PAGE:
A five-year extension of a groundbreaking, longitudinal study of youth health will create the most thorough dataset ever generated on family and peer relations.
|Susan Davies, principal investigator in the Healthy Passages project, aims to assess a broad array of health behaviors, including physical activity, nutrition, tobacco, alcohol and drug use, intentional injury and violence, sexual behaviors and health-seeking behaviors.|
“Healthy Passages is using a broad lens to figure out the things that individually influence and interact to influence behavior,” says Susan Davies, Ph.D., associate professor of public health and principal investigator on the project. “Adolescent risk-taking is rarely the result of a single factor — a dysfunctional family, deviant peer group, under-performing school or a dangerous neighborhood. Similarly, risk cannot be prevented by a single protective factor — involved parents, good education, religious affiliation or a high IQ. Rather, it’s the combination and interaction of those things and others.”
“Outside influences make earlier intervention a bigger need than ever before,” Davies says. “They are exposed to things now at an age when they are not developmentally ready to comprehend and understand how to make good decisions. We can change that. We can provide them with these skills that will benefit them throughout their lives.”
Data has been collected from 5,200 fifth-grade youth and their caregivers in Birmingham, Houston and Los Angeles since 2005; this grant extension will enable the team to follow the cohort until they are two years past high school. The objective is to provide an empirical basis for policies and interventions to promote the health and development of adolescents and adults.
The study will assess a broad array of health behaviors, including physical activity, nutrition, tobacco, alcohol and drug use, intentional injury and violence, sexual behaviors and health-seeking behaviors. Outcomes examined will include mental health, pregnancy, sexually transmitted diseases, obesity, disability, illness and cardiovascular disease risk. Educational and social outcomes measured will include academic achievement, school dropout rates and social adjustment. Etiologic factors will include genetics, temperament, parenting style, peer relations, emotional connectedness, poverty, availability of health care, media influences and neighborhood environment.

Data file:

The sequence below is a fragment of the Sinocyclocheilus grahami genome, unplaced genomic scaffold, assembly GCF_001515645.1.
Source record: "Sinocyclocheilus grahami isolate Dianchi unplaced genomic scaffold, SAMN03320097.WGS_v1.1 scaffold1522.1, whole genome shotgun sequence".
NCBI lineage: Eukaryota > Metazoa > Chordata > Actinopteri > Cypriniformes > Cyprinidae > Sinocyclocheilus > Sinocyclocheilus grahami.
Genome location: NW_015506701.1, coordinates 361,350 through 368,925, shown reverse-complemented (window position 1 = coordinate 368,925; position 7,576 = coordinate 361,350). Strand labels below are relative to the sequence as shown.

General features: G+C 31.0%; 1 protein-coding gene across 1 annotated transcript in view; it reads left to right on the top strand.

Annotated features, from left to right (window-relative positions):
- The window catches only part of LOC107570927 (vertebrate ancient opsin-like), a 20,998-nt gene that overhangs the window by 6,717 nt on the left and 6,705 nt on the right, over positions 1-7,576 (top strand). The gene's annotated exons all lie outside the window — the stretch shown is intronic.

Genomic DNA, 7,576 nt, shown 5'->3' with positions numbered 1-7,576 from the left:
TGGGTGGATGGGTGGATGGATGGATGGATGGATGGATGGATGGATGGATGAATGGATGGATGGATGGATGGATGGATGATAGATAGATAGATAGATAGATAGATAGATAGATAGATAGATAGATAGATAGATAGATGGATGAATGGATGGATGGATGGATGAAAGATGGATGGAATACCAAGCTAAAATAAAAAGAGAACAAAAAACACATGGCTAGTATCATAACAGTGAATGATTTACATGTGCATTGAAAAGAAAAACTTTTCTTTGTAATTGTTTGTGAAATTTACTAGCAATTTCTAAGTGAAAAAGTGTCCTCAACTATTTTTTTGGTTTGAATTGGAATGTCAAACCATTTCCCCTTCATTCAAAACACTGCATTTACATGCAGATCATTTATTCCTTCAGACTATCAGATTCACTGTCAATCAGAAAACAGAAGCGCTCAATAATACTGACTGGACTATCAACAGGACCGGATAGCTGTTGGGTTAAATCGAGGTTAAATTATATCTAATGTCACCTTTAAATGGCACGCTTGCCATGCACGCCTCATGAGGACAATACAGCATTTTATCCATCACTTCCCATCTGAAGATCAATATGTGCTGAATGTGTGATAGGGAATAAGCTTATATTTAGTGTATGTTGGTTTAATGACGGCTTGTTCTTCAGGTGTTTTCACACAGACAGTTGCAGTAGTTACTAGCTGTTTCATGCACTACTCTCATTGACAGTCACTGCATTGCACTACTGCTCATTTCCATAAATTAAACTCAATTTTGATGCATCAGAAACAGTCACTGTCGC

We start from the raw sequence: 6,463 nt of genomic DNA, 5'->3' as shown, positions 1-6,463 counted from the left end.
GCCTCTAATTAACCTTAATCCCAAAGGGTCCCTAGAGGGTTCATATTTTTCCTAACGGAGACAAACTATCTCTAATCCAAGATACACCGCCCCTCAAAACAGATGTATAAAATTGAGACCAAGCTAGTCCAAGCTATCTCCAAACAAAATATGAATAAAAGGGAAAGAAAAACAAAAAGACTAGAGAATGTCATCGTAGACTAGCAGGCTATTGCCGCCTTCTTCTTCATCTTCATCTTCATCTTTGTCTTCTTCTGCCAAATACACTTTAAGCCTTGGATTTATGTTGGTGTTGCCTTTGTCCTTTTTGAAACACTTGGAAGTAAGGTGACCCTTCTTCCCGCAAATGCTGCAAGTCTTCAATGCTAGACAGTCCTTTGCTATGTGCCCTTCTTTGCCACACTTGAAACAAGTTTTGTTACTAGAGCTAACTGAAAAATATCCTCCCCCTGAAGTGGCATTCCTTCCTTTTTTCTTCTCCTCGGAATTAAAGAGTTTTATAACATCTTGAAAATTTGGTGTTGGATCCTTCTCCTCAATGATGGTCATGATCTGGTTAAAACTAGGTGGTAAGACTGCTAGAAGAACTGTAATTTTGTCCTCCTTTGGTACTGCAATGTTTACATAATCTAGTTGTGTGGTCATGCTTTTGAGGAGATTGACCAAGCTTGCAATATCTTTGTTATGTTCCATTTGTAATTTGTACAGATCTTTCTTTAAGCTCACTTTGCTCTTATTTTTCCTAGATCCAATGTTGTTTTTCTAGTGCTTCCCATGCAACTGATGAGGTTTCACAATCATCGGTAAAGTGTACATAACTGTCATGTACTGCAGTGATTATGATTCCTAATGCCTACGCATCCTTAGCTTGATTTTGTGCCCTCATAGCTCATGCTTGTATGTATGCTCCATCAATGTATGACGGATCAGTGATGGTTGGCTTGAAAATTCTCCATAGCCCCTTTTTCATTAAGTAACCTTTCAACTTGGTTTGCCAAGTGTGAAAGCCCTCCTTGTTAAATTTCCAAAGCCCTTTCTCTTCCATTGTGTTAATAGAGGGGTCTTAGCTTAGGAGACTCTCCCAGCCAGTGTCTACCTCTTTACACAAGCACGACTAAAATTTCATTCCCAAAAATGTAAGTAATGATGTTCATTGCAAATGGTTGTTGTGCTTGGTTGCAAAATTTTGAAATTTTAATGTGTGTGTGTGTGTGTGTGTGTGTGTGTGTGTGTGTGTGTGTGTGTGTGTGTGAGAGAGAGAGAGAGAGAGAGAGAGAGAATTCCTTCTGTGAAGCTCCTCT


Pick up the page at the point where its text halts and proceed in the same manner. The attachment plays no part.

Researchers from health behavior, biostatistics, psychology and sociology are involved in the project, which was led by Frank Franklin, Ph.D., before his retirement from the School of Public Health.
Davies says the key to the study was gaining access to fifth-grade children — a time when they have yet to experience significant peer pressure but have begun forming perceptions. Researchers were able to ask them questions and gain insight into what drives their beliefs and the attitudes that ultimately shape their behaviors.
“You’re far enough ahead of the game when you get to them in the fifth grade that we can intervene on those beliefs and attitudes before they ever get exposed to those risk opportunities,” Davies says. “Middle-school years is the time that kids are caught from behind or under-prepared for the kinds of risks to which they are going to be exposed, and at that point it’s too late to talk about these things with them — certainly in Alabama.”
Davies says that doesn’t mean talking to fifth graders about condoms.
“The great thing is you don’t have to,” she says. “You can talk about positive future aspirations — identifying their strengths and figuring ways to apply them in ways that make their weaknesses irrelevant. You can find ways to connect them to positive school, social and community groups and organizations. You often will find that youth naturally want to engage in risks much less. This approach is much more effective than telling kids ‘don’t do this, and don’t do that.’”
Sound policy is key
Of the 5,200 students and caregivers taking part, almost 1,600 are from the Birmingham metro area, and Davies says the follow-up rate at all three sites is high.
“We have a good representative sample that mirrors the general population of U.S. adolescents and families from public and private schools and across the socioeconomic spectrum,” she says. The sample in Birmingham includes Caucasian, African-American and Hispanic adolescents and parents.
“We hope to collect and analyze all of these data during the next five years and disseminate them broadly — to researchers, practitioners and policy makers — so that interventions can be developed to educate families, schools and communities to reduce high-risk behavior and increase protective factors,” she says.
“School administrators will tell you they can predict in third grade which students are going to drop out of school before they reach the 12th grade,” Davies says. “Similarly, we can predict which kids are going to initiate sex at an earlier age and which kids are going to be at increased risk for violence, substance abuse or delinquency.”
Intervening at an earlier age has two other advantages, Davies contends. “It’s less expensive and more effective in the long run if children are engaged earlier,” she says. “The earlier we identify with those at risk and engage them with protective activities, the better off we are and our communities. It’s a tremendous investment to do early prevention in kids. Certainly our data are going to be able to argue very strongly of the need for that.”
“Early-intervention programs help preadolescents understand themselves and others to build better relationships, make healthy decisions and prepare for a positive future,” Davies says. “These are just as important as math, science and literature but rarely given the priority they deserve.”